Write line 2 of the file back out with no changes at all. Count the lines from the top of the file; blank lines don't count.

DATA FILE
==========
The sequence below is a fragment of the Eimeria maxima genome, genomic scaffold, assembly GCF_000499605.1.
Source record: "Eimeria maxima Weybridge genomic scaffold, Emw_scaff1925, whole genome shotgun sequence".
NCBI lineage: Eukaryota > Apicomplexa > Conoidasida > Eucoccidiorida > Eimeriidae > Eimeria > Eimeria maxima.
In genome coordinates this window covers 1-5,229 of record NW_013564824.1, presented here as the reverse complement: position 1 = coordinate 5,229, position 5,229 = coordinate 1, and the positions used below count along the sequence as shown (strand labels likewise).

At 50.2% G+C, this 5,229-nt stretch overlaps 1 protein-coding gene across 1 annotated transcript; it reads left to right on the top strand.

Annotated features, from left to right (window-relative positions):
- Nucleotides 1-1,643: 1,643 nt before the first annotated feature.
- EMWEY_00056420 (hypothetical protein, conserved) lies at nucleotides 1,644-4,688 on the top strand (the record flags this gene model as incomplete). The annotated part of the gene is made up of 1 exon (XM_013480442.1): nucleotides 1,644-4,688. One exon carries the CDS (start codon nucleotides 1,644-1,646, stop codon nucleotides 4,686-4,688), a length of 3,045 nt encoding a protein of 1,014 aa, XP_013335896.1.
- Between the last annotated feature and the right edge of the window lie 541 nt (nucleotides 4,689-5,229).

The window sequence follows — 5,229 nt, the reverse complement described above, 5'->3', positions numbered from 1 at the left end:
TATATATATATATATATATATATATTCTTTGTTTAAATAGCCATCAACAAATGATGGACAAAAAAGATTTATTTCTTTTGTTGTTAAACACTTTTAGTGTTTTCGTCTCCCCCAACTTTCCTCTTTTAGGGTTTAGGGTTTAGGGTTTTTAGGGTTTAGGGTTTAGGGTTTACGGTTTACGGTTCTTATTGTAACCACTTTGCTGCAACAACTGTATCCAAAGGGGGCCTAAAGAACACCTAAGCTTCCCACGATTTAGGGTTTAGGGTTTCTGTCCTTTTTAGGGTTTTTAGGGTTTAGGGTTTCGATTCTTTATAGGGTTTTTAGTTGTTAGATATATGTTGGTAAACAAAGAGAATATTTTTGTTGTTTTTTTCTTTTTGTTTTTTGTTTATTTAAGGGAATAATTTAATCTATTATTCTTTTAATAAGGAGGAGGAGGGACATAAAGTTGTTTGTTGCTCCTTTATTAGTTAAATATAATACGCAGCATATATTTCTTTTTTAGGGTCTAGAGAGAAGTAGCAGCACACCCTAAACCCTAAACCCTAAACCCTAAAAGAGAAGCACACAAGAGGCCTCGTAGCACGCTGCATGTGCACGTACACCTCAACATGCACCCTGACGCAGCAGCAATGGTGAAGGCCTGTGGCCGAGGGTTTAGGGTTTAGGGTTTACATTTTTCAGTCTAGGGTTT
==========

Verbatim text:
Source record: "Eimeria maxima Weybridge genomic scaffold, Emw_scaff1925, whole genome shotgun sequence".